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Daily Life in Nazi Germany:

Extracts from this document...

Introduction

Daily Life in Nazi Germany After assuming political power, Adolph Hitler decided to implement his mission of reviving German strength, acquiring territory for more living space or Lebensraum, and establishing a foundation of a pure racial state. In order to achieve his goals, Hitler needed to create a national community unified in mind, will, and spirit. (Volksgemeinschaft). Volksgemeinschaft could only be attained through total state control; therefore, every area of cultural and social life had to be controlled to achieve Nazi ideals. Culture, the press, movies, and children's activities were among the many aspects of daily life controlled by the Nazis. In order to control information and propaganda, controls were placed on the entertainment and communications industries. Hitler authorized the establishment of the Reich Chamber of Culture and appointed Joseph Gobbles as Minister of Propaganda. The Reich Chamber of Culture consisted of seven divisions: music, theater, literature, radio broadcasting, the press, visual arts, and film. The Chamber of Culture was mainly only established to keep undesirables such as Jews and other minorities out. All German newspapers were brought under the control of the Eher Verlag, the Nazi publishing house where propaganda articles were pre-written for the newspapers to use. Buildings in Germany were meant to last a thousand years and were built to represent mediaeval themes. Film in Nazi Germany glorified the party, Adolph Hitler, and martyrdom for Nazism. In their desire to establish a total state, the Nazis understood the importance of "selling" their ideology to the youth. To accomplish this, Hitler established Nazi youth groups. Boys' age ten to fourteen years old participated in the "Jungvolk", and boys fourteen to eighteen years old participated in the "Hitler Jugend". Both groups' took up military values and virtues, such as duty, obedience, honor, courage, strength, and ruthlessness. Uniforms and regular military drills whould accompany ceremonies honoring the war dead. Most importantly, the Hitler Youth did their utmost to teach the youth of Germany the views of the Nazi party. ...read more.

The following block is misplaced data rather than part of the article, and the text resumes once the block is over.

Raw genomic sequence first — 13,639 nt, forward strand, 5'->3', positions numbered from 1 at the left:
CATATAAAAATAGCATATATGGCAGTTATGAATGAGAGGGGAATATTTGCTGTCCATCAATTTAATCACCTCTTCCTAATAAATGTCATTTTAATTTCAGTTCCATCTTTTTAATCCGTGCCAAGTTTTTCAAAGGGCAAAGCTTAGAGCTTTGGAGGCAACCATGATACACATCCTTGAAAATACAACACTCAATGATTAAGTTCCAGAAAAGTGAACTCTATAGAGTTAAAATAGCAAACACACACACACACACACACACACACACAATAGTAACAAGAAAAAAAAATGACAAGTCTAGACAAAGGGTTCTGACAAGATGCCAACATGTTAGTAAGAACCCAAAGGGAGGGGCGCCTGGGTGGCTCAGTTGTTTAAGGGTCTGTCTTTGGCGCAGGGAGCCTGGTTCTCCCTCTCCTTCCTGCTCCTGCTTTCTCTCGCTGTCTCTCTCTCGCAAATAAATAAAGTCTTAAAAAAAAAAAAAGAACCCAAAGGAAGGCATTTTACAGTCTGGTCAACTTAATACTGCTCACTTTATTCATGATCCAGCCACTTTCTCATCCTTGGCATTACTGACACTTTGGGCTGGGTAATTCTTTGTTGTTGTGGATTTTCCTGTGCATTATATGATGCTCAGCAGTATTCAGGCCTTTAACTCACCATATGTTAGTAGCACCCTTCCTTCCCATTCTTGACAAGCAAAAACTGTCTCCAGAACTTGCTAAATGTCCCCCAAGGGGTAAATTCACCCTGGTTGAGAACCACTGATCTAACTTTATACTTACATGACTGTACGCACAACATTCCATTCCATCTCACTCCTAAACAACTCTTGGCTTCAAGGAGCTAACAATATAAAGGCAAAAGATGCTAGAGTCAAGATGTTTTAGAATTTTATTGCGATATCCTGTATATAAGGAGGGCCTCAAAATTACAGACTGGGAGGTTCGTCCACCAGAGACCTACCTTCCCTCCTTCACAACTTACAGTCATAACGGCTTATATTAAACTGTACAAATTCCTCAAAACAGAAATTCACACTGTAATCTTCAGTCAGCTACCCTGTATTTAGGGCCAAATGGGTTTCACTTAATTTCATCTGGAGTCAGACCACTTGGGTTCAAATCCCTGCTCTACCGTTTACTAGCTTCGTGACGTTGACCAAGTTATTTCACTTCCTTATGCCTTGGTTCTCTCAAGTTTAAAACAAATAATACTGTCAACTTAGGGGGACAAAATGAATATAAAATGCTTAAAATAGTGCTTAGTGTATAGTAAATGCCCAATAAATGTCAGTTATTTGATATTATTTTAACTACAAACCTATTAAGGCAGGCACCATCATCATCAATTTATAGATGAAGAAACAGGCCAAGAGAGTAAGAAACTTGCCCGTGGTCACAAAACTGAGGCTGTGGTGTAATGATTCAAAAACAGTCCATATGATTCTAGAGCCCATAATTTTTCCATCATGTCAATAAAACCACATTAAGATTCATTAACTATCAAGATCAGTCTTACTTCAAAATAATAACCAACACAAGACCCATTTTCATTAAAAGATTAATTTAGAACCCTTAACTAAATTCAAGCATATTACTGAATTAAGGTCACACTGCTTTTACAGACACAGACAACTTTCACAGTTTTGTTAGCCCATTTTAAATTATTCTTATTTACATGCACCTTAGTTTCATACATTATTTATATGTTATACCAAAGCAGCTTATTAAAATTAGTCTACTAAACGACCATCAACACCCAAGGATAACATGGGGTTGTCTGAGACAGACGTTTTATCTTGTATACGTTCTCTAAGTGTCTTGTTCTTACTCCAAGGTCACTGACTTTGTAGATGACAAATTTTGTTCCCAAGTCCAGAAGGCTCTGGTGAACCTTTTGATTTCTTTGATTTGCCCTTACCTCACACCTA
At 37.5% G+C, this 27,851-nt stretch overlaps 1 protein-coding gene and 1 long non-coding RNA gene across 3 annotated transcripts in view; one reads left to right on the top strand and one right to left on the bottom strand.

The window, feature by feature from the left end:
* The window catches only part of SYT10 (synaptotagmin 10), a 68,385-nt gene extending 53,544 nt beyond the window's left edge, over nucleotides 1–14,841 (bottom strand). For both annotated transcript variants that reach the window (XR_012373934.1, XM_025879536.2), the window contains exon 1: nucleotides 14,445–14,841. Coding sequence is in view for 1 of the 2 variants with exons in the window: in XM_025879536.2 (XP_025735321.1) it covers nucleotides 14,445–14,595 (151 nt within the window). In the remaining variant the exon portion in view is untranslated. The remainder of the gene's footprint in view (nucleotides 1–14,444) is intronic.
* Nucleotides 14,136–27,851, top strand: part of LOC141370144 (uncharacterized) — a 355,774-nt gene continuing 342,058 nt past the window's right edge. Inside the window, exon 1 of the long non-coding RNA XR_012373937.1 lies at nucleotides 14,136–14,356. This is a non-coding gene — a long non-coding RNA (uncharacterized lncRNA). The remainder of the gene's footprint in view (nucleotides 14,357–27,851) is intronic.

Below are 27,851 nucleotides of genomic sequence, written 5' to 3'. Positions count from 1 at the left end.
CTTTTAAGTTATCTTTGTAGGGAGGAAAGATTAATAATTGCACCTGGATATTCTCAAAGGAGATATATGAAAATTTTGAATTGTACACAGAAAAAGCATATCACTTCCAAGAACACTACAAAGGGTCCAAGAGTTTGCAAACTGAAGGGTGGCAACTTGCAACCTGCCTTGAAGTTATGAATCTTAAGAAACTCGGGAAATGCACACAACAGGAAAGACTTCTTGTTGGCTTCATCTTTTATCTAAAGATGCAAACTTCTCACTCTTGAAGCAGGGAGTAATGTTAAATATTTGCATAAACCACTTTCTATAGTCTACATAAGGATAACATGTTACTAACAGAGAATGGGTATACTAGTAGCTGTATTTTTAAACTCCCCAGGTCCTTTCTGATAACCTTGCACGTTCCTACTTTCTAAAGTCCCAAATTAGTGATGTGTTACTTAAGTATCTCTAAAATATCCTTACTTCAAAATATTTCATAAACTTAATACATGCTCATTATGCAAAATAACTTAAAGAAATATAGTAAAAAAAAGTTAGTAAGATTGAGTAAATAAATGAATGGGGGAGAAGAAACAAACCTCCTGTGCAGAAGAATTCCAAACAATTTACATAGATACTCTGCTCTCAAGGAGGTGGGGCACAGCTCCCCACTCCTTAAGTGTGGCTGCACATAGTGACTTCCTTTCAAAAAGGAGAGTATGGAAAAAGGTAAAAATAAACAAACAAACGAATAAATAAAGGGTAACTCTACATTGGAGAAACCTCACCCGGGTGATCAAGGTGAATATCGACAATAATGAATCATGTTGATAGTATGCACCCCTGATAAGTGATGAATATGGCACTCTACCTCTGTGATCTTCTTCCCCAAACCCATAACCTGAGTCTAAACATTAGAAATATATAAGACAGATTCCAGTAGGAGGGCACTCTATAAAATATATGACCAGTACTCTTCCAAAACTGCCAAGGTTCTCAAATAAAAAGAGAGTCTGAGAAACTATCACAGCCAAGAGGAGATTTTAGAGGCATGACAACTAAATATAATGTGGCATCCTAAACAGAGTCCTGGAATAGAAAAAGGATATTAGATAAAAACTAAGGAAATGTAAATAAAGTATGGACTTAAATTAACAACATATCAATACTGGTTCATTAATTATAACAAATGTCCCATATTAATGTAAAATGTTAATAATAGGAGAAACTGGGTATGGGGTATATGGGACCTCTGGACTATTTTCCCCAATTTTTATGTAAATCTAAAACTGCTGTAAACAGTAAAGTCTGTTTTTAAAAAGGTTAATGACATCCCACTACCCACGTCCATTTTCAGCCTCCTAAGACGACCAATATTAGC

Middle

By it was a sword. Only invited Nazis were allowed to give sermons in a Reich Church. A procession of the Reich Church In 1941, a secret report compiled by Protestants stated that children in Germany were being brought up minus a Christian education. It stated that the Nazis confiscated vast areas of church property and that the Catholic Church in Germany was suffering from the same fate. People in general Ordinary Germans had little to fear if they remained 'good Nazis' and law-abiding citizens. They were encouraged to report suspicious behavior by friends or neighbors, and there were even incidences of the younger, indoctrinated generation reporting their parents to the authorities The police were allowed to arrest people on suspicion that they were about to do wrong and all local police units had lists of potential 'Enemies of the State'. This list was given to the Gestapo, secret police, who from 1936 onwards were free from review by law courts, and therefore had the power to do as they pleased. Those who were arrested were transported to a concentration camp and stayed there until it was felt they had learnt their lesson. The Nazis encouraged Germans to spy on their Jewish friends, and it was very common for Jews to be tortured and forced to confess to crimes they hadn't committed. Once in a concentration camp, an arrested Jew was treated especially appallingly, with twice the beatings, and half the food rations of the other inmates. Jews Once in power Adolf Hitler began to openly express anti-Semitic ideas. This however was not the beginning of anti-Semitism in Germany. There had been anti-Semitism for a long time in the western world. In the ancient Roman Empire, for example, the religion and special ways of worship the jews had was used against them and very few Jews were admitted to Roman citizenship. Since the 4th century AD, Jews have been regarded by Christians as the killers of Jesus Christ. ...read more.